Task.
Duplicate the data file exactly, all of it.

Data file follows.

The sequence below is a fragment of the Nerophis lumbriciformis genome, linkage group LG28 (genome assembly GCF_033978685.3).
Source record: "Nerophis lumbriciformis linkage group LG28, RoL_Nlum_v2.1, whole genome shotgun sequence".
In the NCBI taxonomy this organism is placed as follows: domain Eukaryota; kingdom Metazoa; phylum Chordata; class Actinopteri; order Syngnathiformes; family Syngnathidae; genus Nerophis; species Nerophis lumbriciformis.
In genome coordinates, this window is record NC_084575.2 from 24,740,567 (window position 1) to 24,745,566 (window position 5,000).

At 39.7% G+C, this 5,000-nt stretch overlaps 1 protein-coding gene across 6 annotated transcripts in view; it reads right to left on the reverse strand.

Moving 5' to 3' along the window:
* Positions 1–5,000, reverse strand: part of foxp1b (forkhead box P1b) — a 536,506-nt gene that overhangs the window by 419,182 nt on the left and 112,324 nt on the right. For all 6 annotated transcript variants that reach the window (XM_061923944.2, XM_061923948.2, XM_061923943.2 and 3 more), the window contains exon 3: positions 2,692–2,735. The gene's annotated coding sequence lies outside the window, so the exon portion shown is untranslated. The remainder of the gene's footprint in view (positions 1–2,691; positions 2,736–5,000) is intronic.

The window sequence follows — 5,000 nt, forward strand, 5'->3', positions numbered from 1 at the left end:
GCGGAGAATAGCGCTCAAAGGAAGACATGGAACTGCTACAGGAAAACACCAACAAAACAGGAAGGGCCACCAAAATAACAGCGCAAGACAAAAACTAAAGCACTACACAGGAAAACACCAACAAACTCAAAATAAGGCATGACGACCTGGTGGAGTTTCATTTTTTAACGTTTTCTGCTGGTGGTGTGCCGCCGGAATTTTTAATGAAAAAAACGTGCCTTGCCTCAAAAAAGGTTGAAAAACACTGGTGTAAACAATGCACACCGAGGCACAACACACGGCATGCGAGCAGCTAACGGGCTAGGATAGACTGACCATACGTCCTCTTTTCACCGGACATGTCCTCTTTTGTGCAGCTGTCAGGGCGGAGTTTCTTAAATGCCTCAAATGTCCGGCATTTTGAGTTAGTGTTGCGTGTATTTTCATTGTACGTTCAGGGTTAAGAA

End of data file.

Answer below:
The sequence below is a fragment of the Nerophis lumbriciformis genome, linkage group LG28 (genome assembly GCF_033978685.3).
Source record: "Nerophis lumbriciformis linkage group LG28, RoL_Nlum_v2.1, whole genome shotgun sequence".
In the NCBI taxonomy this organism is placed as follows: domain Eukaryota; kingdom Metazoa; phylum Chordata; class Actinopteri; order Syngnathiformes; family Syngnathidae; genus Nerophis; species Nerophis lumbriciformis.
In genome coordinates, this window is record NC_084575.2 from 24,740,567 (window position 1) to 24,745,566 (window position 5,000).

At 39.7% G+C, this 5,000-nt stretch overlaps 1 protein-coding gene across 6 annotated transcripts in view; it reads right to left on the reverse strand.

Moving 5' to 3' along the window:
* Positions 1–5,000, reverse strand: part of foxp1b (forkhead box P1b) — a 536,506-nt gene that overhangs the window by 419,182 nt on the left and 112,324 nt on the right. For all 6 annotated transcript variants that reach the window (XM_061923944.2, XM_061923948.2, XM_061923943.2 and 3 more), the window contains exon 3: positions 2,692–2,735. The gene's annotated coding sequence lies outside the window, so the exon portion shown is untranslated. The remainder of the gene's footprint in view (positions 1–2,691; positions 2,736–5,000) is intronic.

The window sequence follows — 5,000 nt, forward strand, 5'->3', positions numbered from 1 at the left end:
GCGGAGAATAGCGCTCAAAGGAAGACATGGAACTGCTACAGGAAAACACCAACAAAACAGGAAGGGCCACCAAAATAACAGCGCAAGACAAAAACTAAAGCACTACACAGGAAAACACCAACAAACTCAAAATAAGGCATGACGACCTGGTGGAGTTTCATTTTTTAACGTTTTCTGCTGGTGGTGTGCCGCCGGAATTTTTAATGAAAAAAACGTGCCTTGCCTCAAAAAAGGTTGAAAAACACTGGTGTAAACAATGCACACCGAGGCACAACACACGGCATGCGAGCAGCTAACGGGCTAGGATAGACTGACCATACGTCCTCTTTTCACCGGACATGTCCTCTTTTGTGCAGCTGTCAGGGCGGAGTTTCTTAAATGCCTCAAATGTCCGGCATTTTGAGTTAGTGTTGCGTGTATTTTCATTGTACGTTCAGGGTTAAGAA